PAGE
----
8. This Will Go Down on Your Permanent Record.

You used to worry about the manilla folder. Then things really got interesting.

Today you worry about filters and predators and firewalls and the MySpace boogeymen.
Okay, I want to be safe. And I appreciate you wanting me to be safe. I just don't want to live in a locked box in the process.

So, maybe it's time we had a sit-down and talked about the 'how-to' strategy for social networking. What? Oh, I mean blogging. What? Yeah, like a diary. Sort of.

Instead of shutting off every virtual connection I have with the world once I step onto campus, why don't you teach me how to 'blog smart'? Why don't you bring in some CEO's into the classroom to talk about the really 'great' kid they almost hired, until they Googled her and found those clever spring break shots from Padre Island? Why don't you get a MySpace account and come see what I'm writing, even if it p***es me off at the moment? Why don't you make me agile, rather than weak?

Oh, and why are you asking my teachers to deliver a world class education for the 21st century knowledge economy but you've censored every virtual tool they have at their disposal? Frankly, I'm not sure why they give a damn. I wouldn't if I were them.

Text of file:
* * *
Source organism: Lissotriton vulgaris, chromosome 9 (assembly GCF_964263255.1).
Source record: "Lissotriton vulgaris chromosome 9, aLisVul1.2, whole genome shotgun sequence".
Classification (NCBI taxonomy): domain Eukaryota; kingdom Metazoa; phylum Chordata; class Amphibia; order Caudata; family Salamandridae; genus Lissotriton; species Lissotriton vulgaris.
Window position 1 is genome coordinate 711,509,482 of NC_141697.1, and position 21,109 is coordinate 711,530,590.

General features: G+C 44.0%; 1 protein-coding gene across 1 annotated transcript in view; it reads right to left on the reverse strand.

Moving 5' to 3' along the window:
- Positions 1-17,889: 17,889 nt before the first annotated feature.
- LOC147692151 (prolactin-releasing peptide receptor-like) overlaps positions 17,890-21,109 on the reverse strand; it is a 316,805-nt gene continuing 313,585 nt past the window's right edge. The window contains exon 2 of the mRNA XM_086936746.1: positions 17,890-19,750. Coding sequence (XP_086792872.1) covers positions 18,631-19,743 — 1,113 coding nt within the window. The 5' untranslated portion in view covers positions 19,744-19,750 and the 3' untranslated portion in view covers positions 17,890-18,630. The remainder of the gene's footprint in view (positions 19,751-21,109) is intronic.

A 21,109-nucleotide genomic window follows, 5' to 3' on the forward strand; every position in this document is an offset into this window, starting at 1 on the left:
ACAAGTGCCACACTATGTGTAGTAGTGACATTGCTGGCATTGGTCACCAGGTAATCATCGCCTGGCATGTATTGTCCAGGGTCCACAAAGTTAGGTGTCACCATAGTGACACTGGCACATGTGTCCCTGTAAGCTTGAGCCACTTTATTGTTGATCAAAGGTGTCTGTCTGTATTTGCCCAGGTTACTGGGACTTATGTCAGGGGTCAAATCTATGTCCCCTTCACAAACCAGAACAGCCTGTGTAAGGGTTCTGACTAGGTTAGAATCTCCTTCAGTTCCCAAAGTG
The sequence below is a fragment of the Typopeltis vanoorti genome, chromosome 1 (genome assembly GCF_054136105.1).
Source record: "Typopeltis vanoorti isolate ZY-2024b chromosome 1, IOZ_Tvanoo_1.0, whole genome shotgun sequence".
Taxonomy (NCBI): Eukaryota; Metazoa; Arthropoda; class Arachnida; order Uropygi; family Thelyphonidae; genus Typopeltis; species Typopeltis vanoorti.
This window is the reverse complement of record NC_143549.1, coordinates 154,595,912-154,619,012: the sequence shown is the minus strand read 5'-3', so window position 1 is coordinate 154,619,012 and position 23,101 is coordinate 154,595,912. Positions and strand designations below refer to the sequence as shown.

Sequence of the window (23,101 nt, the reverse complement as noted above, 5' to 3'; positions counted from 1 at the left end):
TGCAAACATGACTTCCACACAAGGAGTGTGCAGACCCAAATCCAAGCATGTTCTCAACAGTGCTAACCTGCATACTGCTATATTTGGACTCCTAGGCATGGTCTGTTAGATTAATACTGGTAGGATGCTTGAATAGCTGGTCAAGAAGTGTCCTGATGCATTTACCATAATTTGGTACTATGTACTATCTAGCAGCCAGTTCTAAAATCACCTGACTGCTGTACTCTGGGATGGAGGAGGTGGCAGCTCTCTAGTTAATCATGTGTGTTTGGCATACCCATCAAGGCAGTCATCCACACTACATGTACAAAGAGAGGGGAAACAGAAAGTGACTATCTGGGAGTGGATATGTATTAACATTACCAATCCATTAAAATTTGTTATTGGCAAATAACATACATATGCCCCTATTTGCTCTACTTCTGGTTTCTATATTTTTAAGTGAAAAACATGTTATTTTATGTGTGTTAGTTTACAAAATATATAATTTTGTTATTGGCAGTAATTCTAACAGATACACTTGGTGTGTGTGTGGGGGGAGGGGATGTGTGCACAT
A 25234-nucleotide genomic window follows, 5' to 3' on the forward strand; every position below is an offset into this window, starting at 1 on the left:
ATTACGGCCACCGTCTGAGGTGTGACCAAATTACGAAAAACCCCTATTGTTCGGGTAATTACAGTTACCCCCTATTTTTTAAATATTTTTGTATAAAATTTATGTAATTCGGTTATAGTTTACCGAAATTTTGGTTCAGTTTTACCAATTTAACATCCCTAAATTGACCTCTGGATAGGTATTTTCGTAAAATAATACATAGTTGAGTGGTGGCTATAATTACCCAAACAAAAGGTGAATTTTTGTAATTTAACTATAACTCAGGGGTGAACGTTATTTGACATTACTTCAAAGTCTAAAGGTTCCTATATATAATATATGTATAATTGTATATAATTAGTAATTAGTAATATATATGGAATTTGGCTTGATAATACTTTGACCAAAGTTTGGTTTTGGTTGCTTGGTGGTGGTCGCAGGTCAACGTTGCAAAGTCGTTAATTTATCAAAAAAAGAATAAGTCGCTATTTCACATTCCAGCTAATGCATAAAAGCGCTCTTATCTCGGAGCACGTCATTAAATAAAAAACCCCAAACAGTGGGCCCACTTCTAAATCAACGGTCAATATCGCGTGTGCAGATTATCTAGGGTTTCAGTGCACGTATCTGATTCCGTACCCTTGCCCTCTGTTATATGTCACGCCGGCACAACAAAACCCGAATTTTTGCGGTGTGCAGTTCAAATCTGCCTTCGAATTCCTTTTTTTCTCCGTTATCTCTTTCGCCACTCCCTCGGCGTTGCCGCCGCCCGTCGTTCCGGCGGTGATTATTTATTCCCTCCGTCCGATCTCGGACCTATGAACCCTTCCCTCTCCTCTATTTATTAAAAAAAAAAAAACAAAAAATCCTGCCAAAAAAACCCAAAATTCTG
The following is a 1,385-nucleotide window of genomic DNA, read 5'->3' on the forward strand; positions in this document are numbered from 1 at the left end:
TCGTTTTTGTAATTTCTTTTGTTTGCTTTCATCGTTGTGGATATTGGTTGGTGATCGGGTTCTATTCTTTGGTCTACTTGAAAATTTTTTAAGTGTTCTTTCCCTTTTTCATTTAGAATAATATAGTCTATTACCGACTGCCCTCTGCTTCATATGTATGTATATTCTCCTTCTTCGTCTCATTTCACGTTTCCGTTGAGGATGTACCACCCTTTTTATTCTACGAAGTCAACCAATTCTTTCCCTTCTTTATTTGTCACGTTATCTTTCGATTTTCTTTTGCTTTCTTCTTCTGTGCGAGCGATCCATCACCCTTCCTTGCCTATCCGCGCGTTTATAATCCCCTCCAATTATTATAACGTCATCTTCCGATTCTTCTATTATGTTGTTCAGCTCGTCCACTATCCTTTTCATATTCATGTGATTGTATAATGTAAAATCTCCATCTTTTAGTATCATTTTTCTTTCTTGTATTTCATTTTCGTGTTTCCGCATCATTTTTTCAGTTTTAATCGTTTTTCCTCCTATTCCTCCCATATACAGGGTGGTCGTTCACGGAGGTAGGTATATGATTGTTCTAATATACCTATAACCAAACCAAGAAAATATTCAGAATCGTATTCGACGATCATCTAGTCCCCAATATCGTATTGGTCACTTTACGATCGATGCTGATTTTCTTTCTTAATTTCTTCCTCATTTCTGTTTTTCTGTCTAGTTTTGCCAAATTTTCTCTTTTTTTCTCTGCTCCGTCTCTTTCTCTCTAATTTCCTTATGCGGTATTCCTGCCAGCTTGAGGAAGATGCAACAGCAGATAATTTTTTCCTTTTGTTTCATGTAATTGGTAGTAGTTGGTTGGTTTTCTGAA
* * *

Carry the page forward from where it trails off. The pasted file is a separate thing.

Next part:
But then I'd be blogging my brains out at home after I punched out at the end of the school day. And then become a consultant and get 10x the pay from the same superintendent who hired me to come in and do a professional development day when "blogging" was trendy for 5 minutes.

9. It Ain't About the Technology. It's About the Story.

Laptops? (Yawn)
Blogging? (Yawn)
PowerPoint? (Snore)
Multi-Media Center with a Starbucks 'coffee house' espresso shot in the backside? (Daring? 21st century school? Yawn.)

How about we stop talking all giddy-like about the technology. For us, it's not about the box. Not even about the iPod in pink or black. And it's definitely not about the email (psst: we don't email 'cept when old people need help).

It's about the conversation. The ricochet of words. The energy. The fact that its happening right here right now and it ain't coming back.

You tell me to turn off the game. Because you're staring at the box. I can't turn off the game. Because the game ain't in the box.

So, stop making technology such a big deal. You want laptops. I got a cell phone. And you still don't get it.

'cause no matter what you spend your money and professional development time on, for us it's about being inside the game, inside the story, in real-time.

Everything else is over-priced and ready for recycling.

10. Nobody Knows the Answer. Get Comfy with the Questions.

If you're so smart, why are you asking me to give you the answers?

More importantly, are you teaching me how to ask great questions?

How to be Socrates? And the guys who actually code Google by asking the questions nobody else dreamed of?

I can tell you an answer. But my future isn't going to care for what I memorized. It's only going to care if I can adapt.

Are you ready to help me?

And can I trust you to help me get there?